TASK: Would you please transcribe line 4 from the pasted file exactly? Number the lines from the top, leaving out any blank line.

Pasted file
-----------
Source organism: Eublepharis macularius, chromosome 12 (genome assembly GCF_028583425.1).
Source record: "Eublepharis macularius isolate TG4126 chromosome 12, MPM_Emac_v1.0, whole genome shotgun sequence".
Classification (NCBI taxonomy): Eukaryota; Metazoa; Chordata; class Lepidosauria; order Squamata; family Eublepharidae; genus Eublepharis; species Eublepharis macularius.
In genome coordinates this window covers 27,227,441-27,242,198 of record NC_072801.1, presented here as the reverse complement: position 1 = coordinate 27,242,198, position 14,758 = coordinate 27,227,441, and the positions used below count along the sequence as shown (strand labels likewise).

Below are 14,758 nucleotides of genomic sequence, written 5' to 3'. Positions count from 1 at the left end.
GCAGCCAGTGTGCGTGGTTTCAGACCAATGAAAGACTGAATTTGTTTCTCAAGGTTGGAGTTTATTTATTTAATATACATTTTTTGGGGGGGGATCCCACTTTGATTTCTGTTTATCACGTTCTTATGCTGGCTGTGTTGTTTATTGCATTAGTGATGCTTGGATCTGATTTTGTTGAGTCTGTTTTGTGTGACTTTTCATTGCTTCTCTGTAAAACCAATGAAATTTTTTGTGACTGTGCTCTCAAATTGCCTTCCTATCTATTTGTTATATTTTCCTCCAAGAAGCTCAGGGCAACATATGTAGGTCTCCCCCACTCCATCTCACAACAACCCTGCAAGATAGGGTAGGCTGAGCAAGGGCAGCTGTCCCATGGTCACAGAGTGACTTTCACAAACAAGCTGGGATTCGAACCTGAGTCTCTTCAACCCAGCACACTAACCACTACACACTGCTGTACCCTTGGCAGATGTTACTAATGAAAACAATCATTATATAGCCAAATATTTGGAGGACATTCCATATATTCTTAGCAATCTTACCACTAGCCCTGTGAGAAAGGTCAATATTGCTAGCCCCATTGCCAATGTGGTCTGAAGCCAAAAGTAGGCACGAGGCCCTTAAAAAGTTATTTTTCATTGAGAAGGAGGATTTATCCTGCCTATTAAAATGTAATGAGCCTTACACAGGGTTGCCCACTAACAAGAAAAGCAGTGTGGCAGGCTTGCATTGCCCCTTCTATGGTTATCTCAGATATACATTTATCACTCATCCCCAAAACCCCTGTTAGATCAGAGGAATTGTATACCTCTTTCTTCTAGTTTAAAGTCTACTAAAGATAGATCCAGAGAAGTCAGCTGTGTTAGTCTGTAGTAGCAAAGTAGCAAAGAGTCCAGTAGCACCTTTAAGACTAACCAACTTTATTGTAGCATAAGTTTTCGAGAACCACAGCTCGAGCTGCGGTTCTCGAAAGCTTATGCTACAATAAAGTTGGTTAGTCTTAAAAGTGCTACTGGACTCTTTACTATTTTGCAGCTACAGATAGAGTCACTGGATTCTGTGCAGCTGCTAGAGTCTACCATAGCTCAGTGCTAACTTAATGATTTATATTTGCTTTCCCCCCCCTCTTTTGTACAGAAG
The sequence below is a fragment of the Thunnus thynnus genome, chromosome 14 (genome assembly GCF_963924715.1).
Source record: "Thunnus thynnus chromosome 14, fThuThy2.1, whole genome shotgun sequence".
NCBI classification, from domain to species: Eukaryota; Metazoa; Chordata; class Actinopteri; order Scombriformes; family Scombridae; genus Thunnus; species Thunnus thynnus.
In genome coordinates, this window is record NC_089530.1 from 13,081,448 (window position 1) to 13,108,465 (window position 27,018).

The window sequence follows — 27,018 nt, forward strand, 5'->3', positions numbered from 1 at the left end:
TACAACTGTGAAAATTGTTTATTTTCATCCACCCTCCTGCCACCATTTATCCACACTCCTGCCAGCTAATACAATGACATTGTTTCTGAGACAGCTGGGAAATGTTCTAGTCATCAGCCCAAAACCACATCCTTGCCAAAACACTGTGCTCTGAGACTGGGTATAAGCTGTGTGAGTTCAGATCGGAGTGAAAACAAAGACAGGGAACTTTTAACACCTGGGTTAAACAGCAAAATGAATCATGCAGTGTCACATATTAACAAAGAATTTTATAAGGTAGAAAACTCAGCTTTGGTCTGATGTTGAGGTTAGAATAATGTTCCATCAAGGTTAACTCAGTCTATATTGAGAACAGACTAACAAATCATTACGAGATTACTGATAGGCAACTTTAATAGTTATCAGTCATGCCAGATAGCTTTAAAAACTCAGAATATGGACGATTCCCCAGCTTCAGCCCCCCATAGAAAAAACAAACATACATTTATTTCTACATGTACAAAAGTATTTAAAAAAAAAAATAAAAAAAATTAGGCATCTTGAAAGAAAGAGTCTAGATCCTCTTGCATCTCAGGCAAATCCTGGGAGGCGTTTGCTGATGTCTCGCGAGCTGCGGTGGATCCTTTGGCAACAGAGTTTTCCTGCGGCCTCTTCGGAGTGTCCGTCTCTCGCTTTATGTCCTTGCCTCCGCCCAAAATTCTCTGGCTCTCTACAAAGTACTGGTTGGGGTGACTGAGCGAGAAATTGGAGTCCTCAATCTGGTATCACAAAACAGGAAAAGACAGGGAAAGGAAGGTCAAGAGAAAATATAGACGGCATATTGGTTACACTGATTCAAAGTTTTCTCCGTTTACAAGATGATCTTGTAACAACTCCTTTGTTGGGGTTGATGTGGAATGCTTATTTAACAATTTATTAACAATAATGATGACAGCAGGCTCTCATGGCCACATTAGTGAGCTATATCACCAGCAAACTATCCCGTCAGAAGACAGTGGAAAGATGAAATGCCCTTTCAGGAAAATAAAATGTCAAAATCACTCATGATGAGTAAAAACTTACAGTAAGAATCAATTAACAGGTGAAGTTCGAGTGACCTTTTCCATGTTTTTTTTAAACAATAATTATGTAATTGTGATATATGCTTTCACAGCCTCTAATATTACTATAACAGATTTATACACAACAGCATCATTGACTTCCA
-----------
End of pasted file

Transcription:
In genome coordinates this window covers 27,227,441-27,242,198 of record NC_072801.1, presented here as the reverse complement: position 1 = coordinate 27,242,198, position 14,758 = coordinate 27,227,441, and the positions used below count along the sequence as shown (strand labels likewise).